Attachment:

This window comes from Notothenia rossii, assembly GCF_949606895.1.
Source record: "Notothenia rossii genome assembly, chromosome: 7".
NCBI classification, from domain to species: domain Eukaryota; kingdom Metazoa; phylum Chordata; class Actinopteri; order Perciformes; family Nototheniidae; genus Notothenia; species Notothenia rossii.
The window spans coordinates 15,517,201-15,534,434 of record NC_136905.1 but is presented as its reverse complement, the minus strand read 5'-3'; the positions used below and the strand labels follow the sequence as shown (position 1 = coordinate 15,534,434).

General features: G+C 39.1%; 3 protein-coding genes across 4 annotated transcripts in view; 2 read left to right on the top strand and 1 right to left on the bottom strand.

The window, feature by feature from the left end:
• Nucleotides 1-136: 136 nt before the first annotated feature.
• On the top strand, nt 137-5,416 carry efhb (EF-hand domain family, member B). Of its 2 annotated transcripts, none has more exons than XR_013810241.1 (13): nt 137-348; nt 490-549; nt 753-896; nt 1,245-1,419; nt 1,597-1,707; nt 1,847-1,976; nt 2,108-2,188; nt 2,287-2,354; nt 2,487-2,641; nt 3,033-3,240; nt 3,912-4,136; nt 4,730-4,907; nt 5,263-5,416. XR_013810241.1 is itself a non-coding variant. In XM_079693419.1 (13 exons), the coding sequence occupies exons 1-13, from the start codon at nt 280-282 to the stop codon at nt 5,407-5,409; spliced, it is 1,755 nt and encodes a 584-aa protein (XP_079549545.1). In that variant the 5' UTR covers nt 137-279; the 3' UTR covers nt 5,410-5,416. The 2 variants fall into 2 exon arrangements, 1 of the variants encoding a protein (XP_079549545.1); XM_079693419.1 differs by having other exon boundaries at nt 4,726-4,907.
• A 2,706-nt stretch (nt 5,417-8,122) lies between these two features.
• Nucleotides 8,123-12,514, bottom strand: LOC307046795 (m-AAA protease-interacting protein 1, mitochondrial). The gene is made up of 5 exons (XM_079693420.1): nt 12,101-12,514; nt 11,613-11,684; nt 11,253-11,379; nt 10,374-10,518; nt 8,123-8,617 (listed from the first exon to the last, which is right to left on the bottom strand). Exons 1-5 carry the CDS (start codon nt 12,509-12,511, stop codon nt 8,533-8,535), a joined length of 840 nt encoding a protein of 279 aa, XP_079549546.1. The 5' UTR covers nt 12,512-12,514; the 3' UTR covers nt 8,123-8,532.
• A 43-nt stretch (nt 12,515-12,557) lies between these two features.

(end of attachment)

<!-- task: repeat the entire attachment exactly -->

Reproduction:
This window comes from Notothenia rossii, assembly GCF_949606895.1.
Source record: "Notothenia rossii genome assembly, chromosome: 7".
NCBI classification, from domain to species: domain Eukaryota; kingdom Metazoa; phylum Chordata; class Actinopteri; order Perciformes; family Nototheniidae; genus Notothenia; species Notothenia rossii.
The window spans coordinates 15,517,201-15,534,434 of record NC_136905.1 but is presented as its reverse complement, the minus strand read 5'-3'; the positions used below and the strand labels follow the sequence as shown (position 1 = coordinate 15,534,434).

General features: G+C 39.1%; 3 protein-coding genes across 4 annotated transcripts in view; 2 read left to right on the top strand and 1 right to left on the bottom strand.

The window, feature by feature from the left end:
• Nucleotides 1-136: 136 nt before the first annotated feature.
• On the top strand, nt 137-5,416 carry efhb (EF-hand domain family, member B). Of its 2 annotated transcripts, none has more exons than XR_013810241.1 (13): nt 137-348; nt 490-549; nt 753-896; nt 1,245-1,419; nt 1,597-1,707; nt 1,847-1,976; nt 2,108-2,188; nt 2,287-2,354; nt 2,487-2,641; nt 3,033-3,240; nt 3,912-4,136; nt 4,730-4,907; nt 5,263-5,416. XR_013810241.1 is itself a non-coding variant. In XM_079693419.1 (13 exons), the coding sequence occupies exons 1-13, from the start codon at nt 280-282 to the stop codon at nt 5,407-5,409; spliced, it is 1,755 nt and encodes a 584-aa protein (XP_079549545.1). In that variant the 5' UTR covers nt 137-279; the 3' UTR covers nt 5,410-5,416. The 2 variants fall into 2 exon arrangements, 1 of the variants encoding a protein (XP_079549545.1); XM_079693419.1 differs by having other exon boundaries at nt 4,726-4,907.
• A 2,706-nt stretch (nt 5,417-8,122) lies between these two features.
• Nucleotides 8,123-12,514, bottom strand: LOC307046795 (m-AAA protease-interacting protein 1, mitochondrial). The gene is made up of 5 exons (XM_079693420.1): nt 12,101-12,514; nt 11,613-11,684; nt 11,253-11,379; nt 10,374-10,518; nt 8,123-8,617 (listed from the first exon to the last, which is right to left on the bottom strand). Exons 1-5 carry the CDS (start codon nt 12,509-12,511, stop codon nt 8,533-8,535), a joined length of 840 nt encoding a protein of 279 aa, XP_079549546.1. The 5' UTR covers nt 12,512-12,514; the 3' UTR covers nt 8,123-8,532.
• A 43-nt stretch (nt 12,515-12,557) lies between these two features.